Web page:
If you haven't heard by now, I'll fill you in. Outdoor apparel manufacturing giant the North Face is suing a college kid named Jimmy Winkleman (yes, he really does go by Jimmy) for creating his own line of outdoorsy-type apparel and calling it "South Butt."1 I kid you not. Arguably Mr. Winkleman could have chosen a better name for his apparel, even if his intention was to "poke fun" at the norm.
Now apparently North Face is suing for dilution and infringemenet and saying not nice things about North Face.2 I find the whole thing ridiculous on both sides. First, apparently Mr. Winklemann in response to a cease and desist promptly offered to stop--for a $1 million buyout.3 Second, instead of negotiating or some other extra-judicial tactic, North Face launched a shock and awe trademark offensive.4 Granted, I'm not sure what other remedies there are, but suing the pants off of a college student (sound familiar?) never seems to be a popular idea.
Undoubtedly there is an issue with dilution here, possibly infringement and the North Face has a more than colorable claim. The real issue is something the RIAA ran into a few years ago, are you willing to get some egg on your face to protect your rights in a "small potatoes" setting? The corporate answer is yes, but the average joe's answer is probably no.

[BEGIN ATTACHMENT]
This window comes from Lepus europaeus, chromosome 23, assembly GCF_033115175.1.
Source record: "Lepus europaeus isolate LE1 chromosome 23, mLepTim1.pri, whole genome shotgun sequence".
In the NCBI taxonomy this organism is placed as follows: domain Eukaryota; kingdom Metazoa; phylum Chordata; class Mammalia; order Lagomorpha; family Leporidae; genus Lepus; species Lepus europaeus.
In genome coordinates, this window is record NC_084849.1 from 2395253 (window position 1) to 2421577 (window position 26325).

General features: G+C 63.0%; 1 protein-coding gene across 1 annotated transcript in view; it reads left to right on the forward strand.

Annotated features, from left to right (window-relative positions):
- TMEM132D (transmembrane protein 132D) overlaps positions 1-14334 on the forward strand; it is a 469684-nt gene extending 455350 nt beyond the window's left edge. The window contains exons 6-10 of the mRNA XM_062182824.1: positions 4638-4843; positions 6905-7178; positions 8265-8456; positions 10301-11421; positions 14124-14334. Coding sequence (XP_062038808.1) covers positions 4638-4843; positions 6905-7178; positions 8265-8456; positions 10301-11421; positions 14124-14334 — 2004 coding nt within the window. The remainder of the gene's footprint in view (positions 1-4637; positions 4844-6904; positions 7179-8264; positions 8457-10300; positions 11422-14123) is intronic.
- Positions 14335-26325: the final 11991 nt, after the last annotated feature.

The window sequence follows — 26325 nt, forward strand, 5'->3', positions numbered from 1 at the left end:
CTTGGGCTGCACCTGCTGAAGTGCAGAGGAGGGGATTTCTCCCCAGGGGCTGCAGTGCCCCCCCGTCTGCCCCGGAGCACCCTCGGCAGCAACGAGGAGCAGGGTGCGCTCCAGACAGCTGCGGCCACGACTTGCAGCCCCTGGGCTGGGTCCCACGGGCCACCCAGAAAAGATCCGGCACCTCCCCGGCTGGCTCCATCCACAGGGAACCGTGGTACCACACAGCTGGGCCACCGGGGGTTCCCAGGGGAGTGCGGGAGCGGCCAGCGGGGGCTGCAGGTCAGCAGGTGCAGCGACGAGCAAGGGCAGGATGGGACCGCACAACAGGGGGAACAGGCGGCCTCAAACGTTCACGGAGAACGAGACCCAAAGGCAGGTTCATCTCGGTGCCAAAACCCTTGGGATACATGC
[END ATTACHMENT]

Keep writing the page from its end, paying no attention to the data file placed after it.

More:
1: The South Butt, http://www.thesouthbutt.com (last visited Dec. 24, 2009).
2: Debra Cassens Weiss, North Face Sues The South Butt for Trademark Infringement, ABA Journal, available at http://www.abajournal.com/weekly/article/the_north_face_sues_the_south_butt_for_trademark_infringement.
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